Aphids are hemiptera bugs, feeding on plant sap.
They reproduce extremely rapidly and thus expand and
exploit the food sources available, including crops. Photographed in India.
However, not all such cases are like these. In case of Harmonia axyridis, the beetle was successful in eliminating aphids – a farmer and a gardener’s nightmare. So long as the beetle consumed the aphids, all was okay. But it spread rapidly all over the place, and replaced the native populations of ladybirds – through competition for food. This resulted in a loss of native biodiversity, and that is not good! Also, it is known to damage crops such as grapes.
“Adults feed on grapes in the late fall for sugars to survive during hibernation. However, they get harvested along with the grapes. When crushed with the grapes they impart a musty odor to juice or wine. The odor is because of a compound called methoxypyrazine, which is a stable compound and resistant to heat, fermentation and filtering. ” Timothy E. Martinson et al, The Buzz on Asian Lady Beetles
Albeit these facts, this beetle is still considered a blessing by a farmer – thanks to its gregarious appetite for aphids.
Different morphs
All Ladybird beetles hibernate during winter season. And so, the best time to see them – in their thousands – is during autumn. This is the time when, all of a sudden, they come and land on trees and buildings. They make it into your homes, and are a menace. But they don’t mean to. They are actually seeking shelter from the coming of cold. Therefore, they seek the corners and warm places so as to survive the winter.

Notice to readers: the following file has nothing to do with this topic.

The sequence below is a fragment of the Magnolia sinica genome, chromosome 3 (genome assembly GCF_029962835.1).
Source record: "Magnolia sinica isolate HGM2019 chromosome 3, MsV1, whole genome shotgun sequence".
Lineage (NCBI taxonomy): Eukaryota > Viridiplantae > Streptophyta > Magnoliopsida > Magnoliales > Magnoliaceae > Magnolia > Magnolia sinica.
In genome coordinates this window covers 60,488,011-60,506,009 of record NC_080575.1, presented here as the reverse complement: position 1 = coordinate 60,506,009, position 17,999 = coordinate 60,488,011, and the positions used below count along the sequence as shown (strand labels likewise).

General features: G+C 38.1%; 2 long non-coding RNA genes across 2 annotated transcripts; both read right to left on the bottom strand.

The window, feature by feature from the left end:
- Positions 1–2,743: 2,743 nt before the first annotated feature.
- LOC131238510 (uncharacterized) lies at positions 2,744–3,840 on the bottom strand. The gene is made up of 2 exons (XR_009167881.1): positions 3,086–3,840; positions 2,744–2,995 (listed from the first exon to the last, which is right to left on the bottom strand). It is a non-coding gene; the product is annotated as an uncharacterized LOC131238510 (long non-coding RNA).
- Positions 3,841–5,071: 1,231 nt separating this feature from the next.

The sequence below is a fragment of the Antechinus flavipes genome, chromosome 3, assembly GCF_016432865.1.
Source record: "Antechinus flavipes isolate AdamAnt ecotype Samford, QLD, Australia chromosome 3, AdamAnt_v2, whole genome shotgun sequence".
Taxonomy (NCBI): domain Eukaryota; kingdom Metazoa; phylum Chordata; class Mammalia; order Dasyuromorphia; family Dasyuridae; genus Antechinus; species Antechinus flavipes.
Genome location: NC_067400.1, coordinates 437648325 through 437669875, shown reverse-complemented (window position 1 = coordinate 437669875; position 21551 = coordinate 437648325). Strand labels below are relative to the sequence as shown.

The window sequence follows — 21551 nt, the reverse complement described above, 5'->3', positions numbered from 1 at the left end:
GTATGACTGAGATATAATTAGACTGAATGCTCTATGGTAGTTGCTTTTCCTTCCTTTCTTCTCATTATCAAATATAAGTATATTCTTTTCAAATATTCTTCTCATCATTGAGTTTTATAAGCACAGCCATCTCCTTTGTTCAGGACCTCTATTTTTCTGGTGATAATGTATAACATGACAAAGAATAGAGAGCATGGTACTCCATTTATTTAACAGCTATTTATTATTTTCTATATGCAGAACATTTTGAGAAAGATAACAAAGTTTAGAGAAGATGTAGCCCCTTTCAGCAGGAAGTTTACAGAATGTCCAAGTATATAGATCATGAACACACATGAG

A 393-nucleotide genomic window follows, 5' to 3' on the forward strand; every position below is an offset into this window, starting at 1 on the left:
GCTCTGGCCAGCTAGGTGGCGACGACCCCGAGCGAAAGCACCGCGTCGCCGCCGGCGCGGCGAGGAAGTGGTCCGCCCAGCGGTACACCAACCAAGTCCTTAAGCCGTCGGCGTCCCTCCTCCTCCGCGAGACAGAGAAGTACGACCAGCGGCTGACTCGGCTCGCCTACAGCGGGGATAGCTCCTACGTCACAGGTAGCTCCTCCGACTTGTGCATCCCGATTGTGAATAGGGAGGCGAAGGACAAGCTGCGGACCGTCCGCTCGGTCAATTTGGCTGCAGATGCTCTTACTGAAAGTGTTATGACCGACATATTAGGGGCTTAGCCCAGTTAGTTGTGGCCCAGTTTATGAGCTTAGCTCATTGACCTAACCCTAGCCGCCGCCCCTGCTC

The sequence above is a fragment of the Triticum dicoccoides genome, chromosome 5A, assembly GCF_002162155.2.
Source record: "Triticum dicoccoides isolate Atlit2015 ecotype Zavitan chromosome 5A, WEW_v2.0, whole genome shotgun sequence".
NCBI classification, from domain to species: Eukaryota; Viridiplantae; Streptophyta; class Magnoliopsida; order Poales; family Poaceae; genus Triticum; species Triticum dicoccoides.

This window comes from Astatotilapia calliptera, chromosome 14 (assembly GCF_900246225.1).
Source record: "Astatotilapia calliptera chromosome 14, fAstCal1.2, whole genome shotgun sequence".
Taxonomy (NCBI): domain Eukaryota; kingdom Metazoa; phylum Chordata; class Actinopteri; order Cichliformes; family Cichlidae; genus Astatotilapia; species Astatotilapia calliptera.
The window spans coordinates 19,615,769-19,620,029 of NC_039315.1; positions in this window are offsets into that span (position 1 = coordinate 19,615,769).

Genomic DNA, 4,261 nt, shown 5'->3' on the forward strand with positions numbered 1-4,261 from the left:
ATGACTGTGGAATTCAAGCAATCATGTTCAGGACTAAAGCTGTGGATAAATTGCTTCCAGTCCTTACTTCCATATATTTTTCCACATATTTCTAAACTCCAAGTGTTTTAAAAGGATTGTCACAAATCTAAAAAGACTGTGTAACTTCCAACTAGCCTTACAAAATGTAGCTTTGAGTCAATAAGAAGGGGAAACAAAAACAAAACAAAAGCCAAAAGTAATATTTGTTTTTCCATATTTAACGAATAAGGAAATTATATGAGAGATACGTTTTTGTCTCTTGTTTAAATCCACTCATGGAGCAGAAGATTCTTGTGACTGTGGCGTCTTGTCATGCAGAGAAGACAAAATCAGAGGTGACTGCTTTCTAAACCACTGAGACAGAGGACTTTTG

“Houses – particularly light colored ones – look like rock faced cliffs to lady beetles in the fall. This has been a minor problem in Central NY since the mid 90s.” Timothy E. Martinson et al, The Buzz on Asian Lady Beetles
Five different morphs as seen during the invasion
Now, you may come across a myriad of colors from orange to red and melanistic forms, and patterns (such as no spots, less spots, dark spots, so on) on these lady beetles marked with an "M" on the pronotum, and thus around fifteen morphs - or more, exist today, out of which, I recorded only five in London ON. These morphs are a result of genetic variation.